No, not really: there's no framework for this that turns out to be very useful. There is a reason that in theoretical work we often use asymptotic complexity.
In principle, you could talk about the concrete complexity of the problem of chess on a 8x8 board. One way to measure that would be to use the worst-case running time of the fastest program to solve chess on a 8x8 board: not the asymptotic running time, but the actual wall-clock time, measured in seconds. However, this has multiple problems. One problem is that it is obviously super-specific to a particular computer: if I buy a different computer, the wall-clock time might be very different, even though I haven't changed the algorithm. So now the running time is no longer a property of the algorithm; it also depends intimately on which computer I run it on.
Or, perhaps we could count the number of instructions executed. But now that will depend on the particular computer architecture; when we compile to x86, the number of instructions might be different than when we compile to ARM. So the complexity still depends on the computer.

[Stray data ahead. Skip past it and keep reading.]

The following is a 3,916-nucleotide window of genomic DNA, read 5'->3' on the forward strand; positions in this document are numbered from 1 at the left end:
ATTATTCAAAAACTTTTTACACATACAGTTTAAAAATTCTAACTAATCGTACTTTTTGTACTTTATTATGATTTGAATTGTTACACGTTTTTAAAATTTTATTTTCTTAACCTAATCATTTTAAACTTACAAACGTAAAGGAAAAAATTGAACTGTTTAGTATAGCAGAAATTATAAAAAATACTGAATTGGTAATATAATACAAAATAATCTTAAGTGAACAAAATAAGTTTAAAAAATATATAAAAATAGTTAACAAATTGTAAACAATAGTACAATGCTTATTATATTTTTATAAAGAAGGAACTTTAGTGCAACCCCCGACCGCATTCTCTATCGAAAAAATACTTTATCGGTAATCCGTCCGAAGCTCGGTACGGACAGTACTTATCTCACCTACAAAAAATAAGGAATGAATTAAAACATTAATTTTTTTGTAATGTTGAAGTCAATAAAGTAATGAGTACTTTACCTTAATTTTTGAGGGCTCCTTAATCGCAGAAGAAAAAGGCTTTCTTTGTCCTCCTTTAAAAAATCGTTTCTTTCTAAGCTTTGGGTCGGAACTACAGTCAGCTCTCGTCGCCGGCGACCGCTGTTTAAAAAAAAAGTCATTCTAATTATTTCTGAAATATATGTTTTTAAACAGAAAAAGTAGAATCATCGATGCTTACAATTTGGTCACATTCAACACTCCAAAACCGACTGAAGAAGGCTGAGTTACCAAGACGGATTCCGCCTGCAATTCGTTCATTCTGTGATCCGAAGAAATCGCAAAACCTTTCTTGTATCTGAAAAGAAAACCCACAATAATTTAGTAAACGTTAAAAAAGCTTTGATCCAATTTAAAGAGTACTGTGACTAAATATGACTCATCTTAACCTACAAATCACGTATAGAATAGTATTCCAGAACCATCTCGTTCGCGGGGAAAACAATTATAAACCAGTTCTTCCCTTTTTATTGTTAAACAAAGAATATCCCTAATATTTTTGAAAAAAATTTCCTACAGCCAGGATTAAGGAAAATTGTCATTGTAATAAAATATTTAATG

Finally, there is the problem that it is very hard to reason about this number through theoretical analysis. Given some pseudocode, can you analyze how many instructions or how many seconds it will take to run that pseudocode? That's very hard, since the pseudocode first has to be implemented in some language, then compiled to machine language, then run. (And good luck reasoning about the effect of caches and the memory architecture on the time it takes to, e.g., perform a single read or write to memory; that's very hard to predict.) At best, it gets super messy; at worst, it's just not predictable in a reasonable way.
If you read Knuth, you'll find that he tries to do this kind of analysis. He defines an artificial computer architecture called MIX, which is fully specified. He then implements his algorithms carefully in MIX machine language, and finally mathematically analyzes the number of MIX instructions the algorithm might take. If you go through some of his demonstrations you'll see just how painful and messy it is. He ends up doing this only for some pretty simple algorithms, and the calculations are still ugly; doing that for something as complex as a chess algorithm sounds horrendously painful.
Finally, there's the problem that we don't know what is the optimal program for playing 8x8 chess. That's a famous open problem.
So, yes, in principle, it is possible to reason about running time without relying on asymptotics. In practice, it usually gets so messy that you drown in details and have a hard time extracting useful insights.